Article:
Mango Thai Cuisine & Bar (Seatac, WA)

Before our group headed out to Mt Rainier, we had an introductory dinner to get to know each other. It’s best if we avoided carpooling, and the area around Seatac has an interesting assortment of diners, beer bars, and such that you expect near an airport, as well as a few gems (like the previous review, 13 Coins). With a group that included vegetarians, vegans, spice lovers, and spice haters, there was one obvious choice that easily covers this group, and that was Mango Thai.

I’m a bit picky about my Thai places (especially since my home turf, the Upper Valley of VT/NH, has an implausibly large number of Thai restaurants, which keeps competition pretty fierce), but just walking into Mango Thai, I had good vibes: the ambiance was nice, bright, and colorful, and there was the immediate smell of fresh peppers and cilantro.

As we looked over the lengthy menu and considered appetizers, I tried out one of their house cocktails, the “Sweet Natira” with sake, elderflower, and pomegranate liqueur. A bit sweet, but good.

The first dish I picked was one I don’t usually encounter: a Gra Pao made with Pork Belly. Nicely diced and seared lardons of pork belly served up with a lot of Thai basil, bell pepper, onion, and a fried egg, the star here was definitely the combination of crispy pork and lots of rich Thai basil, although I probably would have liked a bit more spiciness overall.

Our other dish on that visit, we went for the Gang Ped: a duck curry served up with a rich and bold red curry sauce, a bit of pineapple (which melded surprisingly well with the other flavors), tomatoes, and a lot of Thai basil. This was pretty much exactly what I look for in a red curry: nice level of heat, with bold red chile, lemongrass, and keffir notes. The duck was nice and crispy, and the dish nicely composed.

As a rather strong endorsement of Mango Thai, when our group returned from our 6 days of backpacking around Mount Rainier, Mango Thai was pretty much the unanimous choice for our post-trip celebration as well, so we ended up returning a second time. While our dining with Fitpacking was quite good for backpacking food, a week of trail food still had most of us craving some combination of fresh veggies, fresh meat, and spiciness, and this was a great destination for that. We started with some summer rolls, served up vegetarian style with rice noodles, lettuce, cilantro, thai basil, carrot, tofu, and these were the perfect sort of fresh-and-spicy food we were craving, and rather nicely presented as well.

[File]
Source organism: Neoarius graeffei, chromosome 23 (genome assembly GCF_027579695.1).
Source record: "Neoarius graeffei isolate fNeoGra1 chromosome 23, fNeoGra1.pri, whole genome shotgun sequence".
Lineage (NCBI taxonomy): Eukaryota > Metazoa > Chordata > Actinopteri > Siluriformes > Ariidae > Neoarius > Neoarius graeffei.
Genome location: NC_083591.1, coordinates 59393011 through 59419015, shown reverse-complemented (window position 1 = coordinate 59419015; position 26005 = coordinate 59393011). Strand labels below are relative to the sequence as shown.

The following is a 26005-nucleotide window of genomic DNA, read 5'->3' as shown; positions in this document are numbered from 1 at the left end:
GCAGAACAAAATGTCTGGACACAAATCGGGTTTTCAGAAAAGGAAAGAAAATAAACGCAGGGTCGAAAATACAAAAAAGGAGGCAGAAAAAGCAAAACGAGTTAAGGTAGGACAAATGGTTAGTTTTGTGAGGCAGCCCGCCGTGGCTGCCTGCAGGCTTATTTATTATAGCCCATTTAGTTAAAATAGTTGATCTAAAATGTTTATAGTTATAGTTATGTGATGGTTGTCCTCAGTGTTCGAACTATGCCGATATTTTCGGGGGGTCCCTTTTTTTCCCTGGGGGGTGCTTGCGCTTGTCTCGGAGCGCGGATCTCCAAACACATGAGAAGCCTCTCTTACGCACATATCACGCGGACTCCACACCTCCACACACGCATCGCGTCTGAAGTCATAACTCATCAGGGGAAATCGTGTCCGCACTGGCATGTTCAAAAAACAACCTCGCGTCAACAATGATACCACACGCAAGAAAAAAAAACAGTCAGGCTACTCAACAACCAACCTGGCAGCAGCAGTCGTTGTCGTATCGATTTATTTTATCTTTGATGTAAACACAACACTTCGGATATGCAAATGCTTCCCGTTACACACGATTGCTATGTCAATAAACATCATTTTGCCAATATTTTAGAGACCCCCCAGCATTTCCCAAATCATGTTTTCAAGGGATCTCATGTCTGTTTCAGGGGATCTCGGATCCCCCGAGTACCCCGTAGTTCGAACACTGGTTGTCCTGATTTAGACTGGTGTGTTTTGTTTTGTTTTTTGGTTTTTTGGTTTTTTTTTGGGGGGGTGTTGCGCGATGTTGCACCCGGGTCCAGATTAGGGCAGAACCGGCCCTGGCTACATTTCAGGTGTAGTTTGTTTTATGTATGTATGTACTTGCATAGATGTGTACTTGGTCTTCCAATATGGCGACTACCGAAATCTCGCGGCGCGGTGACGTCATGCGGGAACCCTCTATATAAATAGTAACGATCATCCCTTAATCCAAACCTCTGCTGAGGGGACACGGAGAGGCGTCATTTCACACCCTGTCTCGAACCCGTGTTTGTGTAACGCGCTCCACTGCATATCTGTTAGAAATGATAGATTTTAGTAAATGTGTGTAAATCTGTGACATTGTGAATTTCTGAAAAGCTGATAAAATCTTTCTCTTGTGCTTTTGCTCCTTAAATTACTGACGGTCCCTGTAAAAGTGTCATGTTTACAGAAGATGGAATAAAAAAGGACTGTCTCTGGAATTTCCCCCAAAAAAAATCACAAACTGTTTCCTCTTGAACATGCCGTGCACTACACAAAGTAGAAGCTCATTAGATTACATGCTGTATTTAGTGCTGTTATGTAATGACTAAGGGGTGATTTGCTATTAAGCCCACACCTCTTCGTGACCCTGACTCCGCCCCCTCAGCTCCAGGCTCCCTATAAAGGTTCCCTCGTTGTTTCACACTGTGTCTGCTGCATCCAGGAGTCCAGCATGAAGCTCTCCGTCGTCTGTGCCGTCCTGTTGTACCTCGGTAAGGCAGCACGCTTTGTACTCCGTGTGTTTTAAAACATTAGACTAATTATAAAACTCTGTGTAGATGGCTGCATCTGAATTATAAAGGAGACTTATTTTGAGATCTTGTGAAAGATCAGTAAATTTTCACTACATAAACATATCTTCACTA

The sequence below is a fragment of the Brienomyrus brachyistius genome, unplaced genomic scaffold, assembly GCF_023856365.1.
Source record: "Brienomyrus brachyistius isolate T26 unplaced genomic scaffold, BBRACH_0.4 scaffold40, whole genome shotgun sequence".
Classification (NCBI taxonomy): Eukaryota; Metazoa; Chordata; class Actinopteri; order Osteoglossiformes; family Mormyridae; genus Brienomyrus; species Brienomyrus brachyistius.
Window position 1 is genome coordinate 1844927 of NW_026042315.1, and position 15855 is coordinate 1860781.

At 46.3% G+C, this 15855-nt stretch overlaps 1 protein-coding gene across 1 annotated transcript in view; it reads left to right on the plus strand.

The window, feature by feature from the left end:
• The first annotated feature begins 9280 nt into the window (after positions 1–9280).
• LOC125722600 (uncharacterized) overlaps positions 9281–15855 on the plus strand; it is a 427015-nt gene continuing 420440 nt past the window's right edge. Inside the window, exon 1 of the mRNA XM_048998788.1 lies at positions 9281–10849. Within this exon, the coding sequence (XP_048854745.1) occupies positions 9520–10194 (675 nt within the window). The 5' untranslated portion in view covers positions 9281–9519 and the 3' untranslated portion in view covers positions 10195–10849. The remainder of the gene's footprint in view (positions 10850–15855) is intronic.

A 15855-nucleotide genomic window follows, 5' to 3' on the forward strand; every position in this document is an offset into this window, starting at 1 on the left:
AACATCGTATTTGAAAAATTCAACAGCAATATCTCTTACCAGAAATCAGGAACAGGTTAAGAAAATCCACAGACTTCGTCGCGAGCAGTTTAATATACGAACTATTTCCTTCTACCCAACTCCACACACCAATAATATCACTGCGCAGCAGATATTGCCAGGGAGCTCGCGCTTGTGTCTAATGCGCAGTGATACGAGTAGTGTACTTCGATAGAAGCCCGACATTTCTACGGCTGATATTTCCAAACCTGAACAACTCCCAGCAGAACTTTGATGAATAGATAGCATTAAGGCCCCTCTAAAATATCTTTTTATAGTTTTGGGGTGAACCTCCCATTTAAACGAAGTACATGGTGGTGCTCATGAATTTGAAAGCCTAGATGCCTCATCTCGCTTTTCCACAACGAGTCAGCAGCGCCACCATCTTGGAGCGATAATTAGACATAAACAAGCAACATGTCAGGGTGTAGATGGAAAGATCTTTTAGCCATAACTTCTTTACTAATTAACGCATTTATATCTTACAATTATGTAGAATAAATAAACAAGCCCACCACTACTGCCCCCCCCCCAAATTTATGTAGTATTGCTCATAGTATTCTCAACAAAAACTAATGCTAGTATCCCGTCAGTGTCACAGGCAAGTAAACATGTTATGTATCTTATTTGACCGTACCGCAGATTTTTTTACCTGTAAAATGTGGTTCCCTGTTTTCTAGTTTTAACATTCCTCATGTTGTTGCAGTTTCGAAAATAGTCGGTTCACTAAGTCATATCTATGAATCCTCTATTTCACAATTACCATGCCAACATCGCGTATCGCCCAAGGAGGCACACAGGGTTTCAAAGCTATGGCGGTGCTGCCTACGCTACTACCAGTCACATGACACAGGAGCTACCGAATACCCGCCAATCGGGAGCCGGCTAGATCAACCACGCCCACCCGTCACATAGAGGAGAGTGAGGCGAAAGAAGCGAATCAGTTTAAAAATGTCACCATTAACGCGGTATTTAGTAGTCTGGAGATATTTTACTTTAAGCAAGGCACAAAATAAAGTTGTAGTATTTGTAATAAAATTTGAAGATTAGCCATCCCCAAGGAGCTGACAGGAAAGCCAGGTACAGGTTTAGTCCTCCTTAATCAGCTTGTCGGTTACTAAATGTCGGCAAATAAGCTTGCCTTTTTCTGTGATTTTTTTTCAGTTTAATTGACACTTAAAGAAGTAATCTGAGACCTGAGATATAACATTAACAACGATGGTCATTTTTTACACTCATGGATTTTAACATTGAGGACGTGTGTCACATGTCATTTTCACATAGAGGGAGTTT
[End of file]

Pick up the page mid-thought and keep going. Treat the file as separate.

Next, I was seriously craving some heavy duty spice (if anything disappointed me about our first visit, it was that my “spicy” Pork Belly Gra Pao was just moderately spiced), and this time I went for a serious spice bomb with an order of larb gai, ordered extra hot. Ground chicken, red onion, green onion, cilantro, lime, roasted ground rice, this was actually very spicy this time, and quite nicely done: the chicken cooked just to the point of crisping, the onions and ciliantro being crisp and fresh, and all the flavors were bold and bright.

We were also craving wide rice noodles, and the Pad See Ew was just the ticket. Big slices of nicely seared beef, al-dente broccoli, crisped rice noodles, and egg in a nice, rich soy and oyster sauce, this was probably one of my favorite overall dishes of both visits.

So, Mango Thai turned out to be a popular spot with our group, and quite enjoyable. It’s definitely a local gem, and I’ll definitely consider them on future trips through Seatac.

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